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Thursday, May 23, 2013

How to be a friend

I have a new friend. Well, technically she's not new, but we have a new relationship. One that I have learned a lot from. One that has helped me through a really hard year.

You see, now that I am older and less wise, making and keeping friendships has gotten hard. And after my brother's death, it got even harder.

Gone are the days of making a friend by simply sharing a fierce love of My Little Pony and Care Bears. Gone are the days where you would just ask someone to come over to your house and play without having an anxiety attack before you ask. Gone are the days that sharing your Fruit Roll-up would earn you a friend 'til the end.

We are all so busy with our day-to-day lives that we seldom take the time to nurture old friendships or build new ones. Because we have families. And jobs. And mortgages.

But we still need friends. In fact, we need them more than ever. We need friends to remind us that we are more than just moms and wives. We need them to be there to pick up our broken pieces when we fall apart. To cheer us on when we need encouragement. To root for us when times are tough, and celebrate with us when times are good.

So I thought I would share with you what I have learned about friendship.

Stay in Touch
This sounds obvious, but seriously, think about how often you check in with your current friends. Once a week? Once a month? I know life is hectic and we barely have time to think, but meeting a friend for a quick drink, or lunch or just catching up over the phone is good for both of you. Consider it free therapy. That sometimes includes guacamole and chips.

Get Even
Don't be the only one whose life you talk about and don't only talk about your friend's life. That isn't a friendship. I have noticed that a lot of my friendships have become one-sided and that is not good. Yes, I care about my friend's lives, but they should also care about mine. Friendship is a two-way street. Treat it as such. Make sure to ask your friend about what is going on with them and tell them what is going on with you. Again, free therapy.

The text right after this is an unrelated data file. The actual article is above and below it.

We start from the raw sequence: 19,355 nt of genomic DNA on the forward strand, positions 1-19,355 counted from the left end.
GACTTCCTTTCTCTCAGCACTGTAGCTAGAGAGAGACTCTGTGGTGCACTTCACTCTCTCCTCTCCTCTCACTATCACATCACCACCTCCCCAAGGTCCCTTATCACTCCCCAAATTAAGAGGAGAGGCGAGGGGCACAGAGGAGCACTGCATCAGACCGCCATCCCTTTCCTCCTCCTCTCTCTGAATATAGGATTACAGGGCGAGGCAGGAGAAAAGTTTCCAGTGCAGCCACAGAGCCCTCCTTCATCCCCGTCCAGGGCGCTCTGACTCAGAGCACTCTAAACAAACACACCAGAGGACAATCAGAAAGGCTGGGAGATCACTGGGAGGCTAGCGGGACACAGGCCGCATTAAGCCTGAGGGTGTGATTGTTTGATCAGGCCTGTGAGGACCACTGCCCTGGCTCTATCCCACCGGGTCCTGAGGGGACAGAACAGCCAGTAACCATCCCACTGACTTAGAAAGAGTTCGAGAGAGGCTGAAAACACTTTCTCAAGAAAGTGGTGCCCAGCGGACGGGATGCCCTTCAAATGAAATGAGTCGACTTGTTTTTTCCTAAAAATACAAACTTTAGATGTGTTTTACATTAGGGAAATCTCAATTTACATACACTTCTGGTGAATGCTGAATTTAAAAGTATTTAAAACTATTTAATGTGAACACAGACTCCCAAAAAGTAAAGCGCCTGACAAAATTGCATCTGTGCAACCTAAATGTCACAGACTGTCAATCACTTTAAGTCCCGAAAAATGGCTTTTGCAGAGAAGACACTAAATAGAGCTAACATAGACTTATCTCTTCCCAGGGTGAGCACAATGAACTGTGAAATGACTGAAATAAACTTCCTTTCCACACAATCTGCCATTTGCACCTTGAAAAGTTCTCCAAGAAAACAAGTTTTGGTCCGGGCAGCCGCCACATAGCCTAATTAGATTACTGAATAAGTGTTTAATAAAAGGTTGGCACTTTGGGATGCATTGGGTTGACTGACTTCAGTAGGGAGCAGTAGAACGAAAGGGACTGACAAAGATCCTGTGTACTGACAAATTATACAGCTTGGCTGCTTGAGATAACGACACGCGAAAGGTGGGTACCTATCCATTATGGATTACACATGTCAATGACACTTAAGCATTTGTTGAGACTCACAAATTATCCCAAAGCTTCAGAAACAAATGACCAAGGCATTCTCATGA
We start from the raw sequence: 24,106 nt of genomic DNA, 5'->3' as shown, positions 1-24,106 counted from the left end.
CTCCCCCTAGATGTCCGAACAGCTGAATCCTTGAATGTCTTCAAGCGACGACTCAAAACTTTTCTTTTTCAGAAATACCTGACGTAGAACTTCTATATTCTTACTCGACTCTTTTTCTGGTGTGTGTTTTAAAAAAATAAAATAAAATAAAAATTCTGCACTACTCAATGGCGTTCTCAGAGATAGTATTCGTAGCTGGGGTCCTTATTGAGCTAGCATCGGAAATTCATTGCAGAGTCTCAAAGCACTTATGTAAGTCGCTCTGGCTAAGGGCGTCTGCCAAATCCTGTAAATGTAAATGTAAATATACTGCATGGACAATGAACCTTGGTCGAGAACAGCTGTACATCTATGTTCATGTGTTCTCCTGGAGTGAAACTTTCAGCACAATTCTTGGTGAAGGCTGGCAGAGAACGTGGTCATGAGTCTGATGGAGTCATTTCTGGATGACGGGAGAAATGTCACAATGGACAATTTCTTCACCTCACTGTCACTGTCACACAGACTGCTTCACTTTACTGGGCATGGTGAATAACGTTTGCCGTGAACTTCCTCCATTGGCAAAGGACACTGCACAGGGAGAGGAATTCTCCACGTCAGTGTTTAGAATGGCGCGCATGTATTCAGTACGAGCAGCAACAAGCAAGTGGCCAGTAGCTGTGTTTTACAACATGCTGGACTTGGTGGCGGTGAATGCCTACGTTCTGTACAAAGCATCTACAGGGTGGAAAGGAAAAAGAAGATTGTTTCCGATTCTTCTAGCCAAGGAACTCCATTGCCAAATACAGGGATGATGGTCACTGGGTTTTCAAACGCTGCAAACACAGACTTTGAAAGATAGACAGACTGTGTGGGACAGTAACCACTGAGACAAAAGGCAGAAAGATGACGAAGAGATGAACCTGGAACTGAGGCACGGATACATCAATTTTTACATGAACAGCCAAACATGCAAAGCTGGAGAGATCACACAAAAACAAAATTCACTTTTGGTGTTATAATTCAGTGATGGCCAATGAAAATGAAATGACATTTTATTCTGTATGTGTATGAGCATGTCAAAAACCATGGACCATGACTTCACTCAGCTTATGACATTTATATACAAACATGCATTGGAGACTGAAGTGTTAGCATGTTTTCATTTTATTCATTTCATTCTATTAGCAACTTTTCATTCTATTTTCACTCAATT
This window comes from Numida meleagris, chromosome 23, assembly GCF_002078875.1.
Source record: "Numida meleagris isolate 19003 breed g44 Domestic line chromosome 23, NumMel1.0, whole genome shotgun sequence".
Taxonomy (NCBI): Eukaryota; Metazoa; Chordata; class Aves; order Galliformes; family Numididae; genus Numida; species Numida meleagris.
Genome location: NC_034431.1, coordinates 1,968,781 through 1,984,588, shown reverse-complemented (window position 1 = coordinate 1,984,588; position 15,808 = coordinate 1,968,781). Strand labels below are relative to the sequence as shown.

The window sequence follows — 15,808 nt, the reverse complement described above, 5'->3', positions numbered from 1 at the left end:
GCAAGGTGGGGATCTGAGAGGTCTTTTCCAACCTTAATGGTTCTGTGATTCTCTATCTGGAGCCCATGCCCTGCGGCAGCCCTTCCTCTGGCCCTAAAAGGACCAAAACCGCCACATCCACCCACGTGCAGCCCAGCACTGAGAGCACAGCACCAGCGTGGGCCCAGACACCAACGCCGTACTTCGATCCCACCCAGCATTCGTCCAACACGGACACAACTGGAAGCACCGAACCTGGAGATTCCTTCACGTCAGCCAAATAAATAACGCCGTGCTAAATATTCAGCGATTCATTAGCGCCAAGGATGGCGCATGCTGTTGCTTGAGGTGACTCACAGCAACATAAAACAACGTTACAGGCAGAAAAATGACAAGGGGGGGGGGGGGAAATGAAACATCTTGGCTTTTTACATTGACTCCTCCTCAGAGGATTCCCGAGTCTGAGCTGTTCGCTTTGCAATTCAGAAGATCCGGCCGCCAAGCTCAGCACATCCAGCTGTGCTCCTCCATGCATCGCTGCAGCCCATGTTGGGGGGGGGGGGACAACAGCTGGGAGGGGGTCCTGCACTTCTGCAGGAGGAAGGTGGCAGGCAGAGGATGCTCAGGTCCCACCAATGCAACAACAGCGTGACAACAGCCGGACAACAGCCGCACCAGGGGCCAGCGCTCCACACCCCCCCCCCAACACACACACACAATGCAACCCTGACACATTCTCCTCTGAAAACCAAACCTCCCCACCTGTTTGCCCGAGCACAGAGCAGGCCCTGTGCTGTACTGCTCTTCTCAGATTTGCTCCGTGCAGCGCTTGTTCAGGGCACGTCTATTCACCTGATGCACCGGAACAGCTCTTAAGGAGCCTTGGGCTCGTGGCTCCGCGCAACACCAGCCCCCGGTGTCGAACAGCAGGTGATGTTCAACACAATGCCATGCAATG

Check In
If you know your friend is going through something, whether joy- or sorrowful, check in with them. Send them a card, or a text, or an email. Let them know that they are on your mind and that you care. Because you should. If you don't care, move on. That person doesn't need a friend who doesn't care about them and you don't need to keep a relationship that is merely for "old times" sake. I have kept many of those for too long and it doesn't benefit anyone.

And I don't mean stare at your friend's face while they talk but really be thinking about what you need at the grocery store. Really listen to your friend. So you actually know what is going on with them. So many times in life we just zone out or wait to talk. I am one for the worst offenders in that category. But I am getting better.

And I mean really talk. About the good. And the bad. Your friend can't be there for you if they don't know what is going on. Don't be afraid to be honest when things are bad. That is what friends are for. It is OK to vent and let them know that you have feelings.

Don't Be a Therapist
Yes, getting what you want off your chest is wonderful, but sometimes that is all you need. Same for your friend. You don't always have to provide an answer to your friend's problems. You just have to listen and be there for them. And provide tissues and beer. And maybe guacamole.

Express Yourself
Every friendship will have its tests. Times when your friend says or does something that hurts your feelings. Tell them about it. Don't run away from it or sweep it under the rug. Because no matter how hard you try to brush it off or forget about it, it will always be there, lurking. And then you will add more things under the rug until you can no longer stand on it. So be honest. You will both feel better after. And it will make your friendship stronger.

Be That Guy
Be the buddy that everybody wants but nobody wants to be. Help your friend paint their house. Drive them to the airport. Babysit their dog while they are on vacation. Bring them food when they are sick. Clean their house after they have a baby. Help them move a body. Or just their furniture. Whatever. 

Say I Love You
Tell your friend how much they mean to you. Tell them that you love them and appreciate them. Because you do. And you should.

This is what my friend has taught me. What have yours taught you?

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